The Epidemiology Data Center (EDC) was established in 1980 as a section of the Department of Epidemiology in the Graduate School of Public Health at the University of Pittsburgh. It was founded by Katherine M. Detre, M.D., Dr.P.H., and is under the co-direction of Sheryl F. Kelsey, Ph.D., Steven H. Belle, Ph.D. and Stephen R. Wisniewski, Ph.D.
The EDC has collaborated in over 100 research studies sponsored by the National Institutes of Health and other agencies. Presently, the EDC coordinates data management and analysis activities for 26 research projects sponsored by federal agencies as well as by industry.
The current studies represent a variety of scientific designs including clinical trials, registries, and case control studies. The successful coordination of our research requires that we facilitate national and global communication among a number of institutions worldwide.
Menopause: The Journal of the North American Menopause Society, January 2013
Substantial changes in the diameter and thickness of a section of carotid artery in perimenopausal women may indicate a higher risk of developing cardiovascular disease, the leading cause of death in women, according to a new study by researchers at the University of Pittsburgh Graduate School of Public Health.
JAMA, June 2012
As the prevalence of severe obesity increases in the United States, it is becoming increasingly common for health care providers and their patients to consider bariatric surgery, which is the most effective and durable treatment for severe obesity. Although bariatric surgery may reduce long-term mortality, and it carries a low risk of short-term serious adverse outcomes,safety concerns remain. Anecdotal reports suggest that bariatric surgery may increase the risk for alcohol use disorders (AUD; ie, alcohol abuse and dependence). However, only 3 studies have examined AUD before and after bariatric surgery.
New research from the University of Pittsburgh suggests that doubts raised recently about the protective effects of high density lipoprotein (HDL), or “good,” cholesterol by a genetic study and several recent clinical trials of HDL-raising drugs could be put to rest by using a better indicator of HDL status.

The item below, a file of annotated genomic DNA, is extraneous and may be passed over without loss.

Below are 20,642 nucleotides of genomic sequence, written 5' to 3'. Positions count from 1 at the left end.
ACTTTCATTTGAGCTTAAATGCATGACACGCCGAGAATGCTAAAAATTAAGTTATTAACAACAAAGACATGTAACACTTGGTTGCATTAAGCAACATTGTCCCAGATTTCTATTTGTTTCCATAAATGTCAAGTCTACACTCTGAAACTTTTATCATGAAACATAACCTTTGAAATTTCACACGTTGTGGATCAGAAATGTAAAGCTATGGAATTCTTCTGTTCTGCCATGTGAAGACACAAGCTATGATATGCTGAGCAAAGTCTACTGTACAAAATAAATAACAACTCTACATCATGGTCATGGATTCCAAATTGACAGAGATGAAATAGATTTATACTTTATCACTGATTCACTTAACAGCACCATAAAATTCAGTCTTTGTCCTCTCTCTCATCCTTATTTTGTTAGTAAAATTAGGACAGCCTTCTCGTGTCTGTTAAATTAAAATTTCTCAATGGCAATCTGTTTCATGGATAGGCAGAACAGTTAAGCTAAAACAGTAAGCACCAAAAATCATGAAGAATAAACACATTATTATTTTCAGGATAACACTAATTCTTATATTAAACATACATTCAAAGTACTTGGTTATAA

A multidisciplinary team at the University of Pittsburgh will be leading a national effort to explore the relationship between the bacteria that live in the lungs, gene activation patterns, and disease progression. The project, funded by a three-year, $8.3 million grant from the National Institutes of Health, intends to learn more about the causes and progression of two potentially deadly yet under-studied lung diseases, alpha-1 antitrypsin (A1AT) deficiency and sarcoidosis.
Pitt Public Health researchers have discovered that people who receive the most popular weight-loss surgical procedure are at an increased risk of developing symptoms of alcohol use disorders.
The Hepatitis B Research Network brings together clinical centers with expertise in caring for patients with chronic hepatitis B virus (HBV) infection. An estimated 2 billion people worldwide have been infected with HBV and about 400 million persons are living with chronic HBV infection.
Violence ranks among the leading public health problems of young people and are more prevalent in areas of concentrated poverty. Efforts to de-concentrate poverty aim to improve the social conditions of low-income neighborhoods.